During that time he alternated his visits to Berlin or New York with long stays at the Whiskey Jazz in Madrid, where he shared the stage with the saxophonist Pedro Iturralde, and the Jamboree in Barcelona, ​​where he formed his first great trio with the double bassist Eric Peter and the drummer Billy Brooks and accompanies such notable musicians as Booker Ervin, Donald Byrd, Lucky Thomson, Pony Poindexter, Lee Konitz, Art Farmer and Ornette Coleman.

In 1967, he traveled to New York on a tour that achieved considerable success. During his stay in the United States, he recorded an album for Impulse! with Elvin Jones and Richard Davis, which was never published.

Returning to Europe, he often recorded in Holland and Denmark, already becoming a hard-bop legend. The albums and performances with George Coleman, Anthony Braxton, Niels-Henning Ørsted Pedersen and Barney Wilen follow one another. Starting in the 1980s, he performed many concerts with artists of the caliber of Johnny Griffin, Joe Henderson, Eddie Davis, Sonny Stitt, Freddie Hubbard, Jerome Richardson, Dizzy Gillespie, Bobby Hutcherson, Chick Corea, Hank Jones, Roy Hargrove, Jesse Davis…

In full maturity he tackles such fabulous undertakings as the series of four solo piano albums “The Music I Like To Play”, recorded in Milan for the Soul Note label, perhaps his most important work. In recent years he alternates his trio concerts with Horacio Fumero and Peer Wyboris with his solo performances and continues to expand his boundaries (after having dedicated several albums to South American and Catalan themes throughout his career) with new experiences such as his reworking of classic boleros with the singer Mayte Martín, thus completing nearly a hundred albums.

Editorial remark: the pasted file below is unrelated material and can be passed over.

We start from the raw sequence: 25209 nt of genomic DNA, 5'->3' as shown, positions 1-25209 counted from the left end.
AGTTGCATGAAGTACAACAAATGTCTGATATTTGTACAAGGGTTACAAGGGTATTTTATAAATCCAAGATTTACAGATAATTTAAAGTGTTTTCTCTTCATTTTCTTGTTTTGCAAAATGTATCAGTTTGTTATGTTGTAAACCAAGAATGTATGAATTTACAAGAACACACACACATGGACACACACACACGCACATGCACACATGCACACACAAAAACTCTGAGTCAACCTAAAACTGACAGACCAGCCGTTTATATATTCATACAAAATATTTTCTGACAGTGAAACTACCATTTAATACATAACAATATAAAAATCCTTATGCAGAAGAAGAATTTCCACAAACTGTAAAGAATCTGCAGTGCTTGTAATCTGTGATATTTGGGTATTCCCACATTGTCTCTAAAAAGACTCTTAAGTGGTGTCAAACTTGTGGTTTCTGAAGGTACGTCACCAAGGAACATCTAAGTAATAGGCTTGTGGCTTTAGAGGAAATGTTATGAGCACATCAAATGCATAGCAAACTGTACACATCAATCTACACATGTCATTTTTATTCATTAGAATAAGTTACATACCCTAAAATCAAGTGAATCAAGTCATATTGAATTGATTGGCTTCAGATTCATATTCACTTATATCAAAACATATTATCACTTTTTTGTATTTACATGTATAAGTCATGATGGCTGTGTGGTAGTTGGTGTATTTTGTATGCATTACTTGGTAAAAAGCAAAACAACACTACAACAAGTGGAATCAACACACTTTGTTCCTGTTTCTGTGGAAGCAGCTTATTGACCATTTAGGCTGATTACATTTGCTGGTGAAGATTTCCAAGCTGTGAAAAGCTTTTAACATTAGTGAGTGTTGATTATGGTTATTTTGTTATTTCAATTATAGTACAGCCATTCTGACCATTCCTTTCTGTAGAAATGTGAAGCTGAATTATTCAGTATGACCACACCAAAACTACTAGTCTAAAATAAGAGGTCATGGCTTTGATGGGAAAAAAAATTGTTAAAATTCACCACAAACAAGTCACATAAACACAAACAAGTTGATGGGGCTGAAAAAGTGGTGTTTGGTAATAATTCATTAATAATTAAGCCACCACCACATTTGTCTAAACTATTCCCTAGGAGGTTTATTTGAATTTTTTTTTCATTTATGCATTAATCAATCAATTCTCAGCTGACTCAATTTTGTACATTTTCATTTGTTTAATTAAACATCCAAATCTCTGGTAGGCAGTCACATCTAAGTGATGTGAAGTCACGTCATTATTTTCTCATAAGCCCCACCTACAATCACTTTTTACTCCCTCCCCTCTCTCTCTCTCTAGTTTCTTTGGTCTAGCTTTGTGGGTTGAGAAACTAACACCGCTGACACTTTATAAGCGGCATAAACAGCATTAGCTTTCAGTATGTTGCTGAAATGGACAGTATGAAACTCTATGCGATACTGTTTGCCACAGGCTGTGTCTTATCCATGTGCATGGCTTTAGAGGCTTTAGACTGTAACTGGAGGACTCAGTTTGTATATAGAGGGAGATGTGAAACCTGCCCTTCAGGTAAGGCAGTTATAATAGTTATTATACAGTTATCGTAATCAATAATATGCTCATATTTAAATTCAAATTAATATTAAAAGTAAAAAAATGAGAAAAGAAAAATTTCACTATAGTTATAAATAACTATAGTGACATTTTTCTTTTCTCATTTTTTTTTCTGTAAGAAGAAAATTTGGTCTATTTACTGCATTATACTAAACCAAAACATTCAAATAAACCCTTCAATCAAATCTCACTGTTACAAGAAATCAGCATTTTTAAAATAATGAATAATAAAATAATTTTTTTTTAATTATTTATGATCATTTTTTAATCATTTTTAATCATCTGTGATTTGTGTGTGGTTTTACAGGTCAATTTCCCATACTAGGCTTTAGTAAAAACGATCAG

In 1996, he received one of the many tributes to his career with a concert at the Teatro Monumental in Madrid, in which he was accompanied by Gary Bartz and Tom Harrell. In November of that year, he suffered a sudden cardiac arrhythmia that required the implantation of a pacemaker. His condition is complicated when lung cancer is detected. Despite this, the best example of the musical greatness of Montoliu’s last days was the concert given last March at the Palau de la Música in Barcelona to celebrate his 64th birthday, a masterful performance in which he performed songs from Ellington, Coltrane, Dexter Gordon, and Thelonious Monk and will soon be released in record format following his own wishes.

With his death on August 24, 1997, his career was definitively unfinished, broken precisely at one of its high points. Tete Montoliu had, among other awards, the National Music Prize, the Cross of Sant Jordi from the Generalitat of Catalonia, the Medal of Merit from the Barcelona City Council and an honor that he highly valued: the gold and diamond insignia of Barça, his second passion after jazz.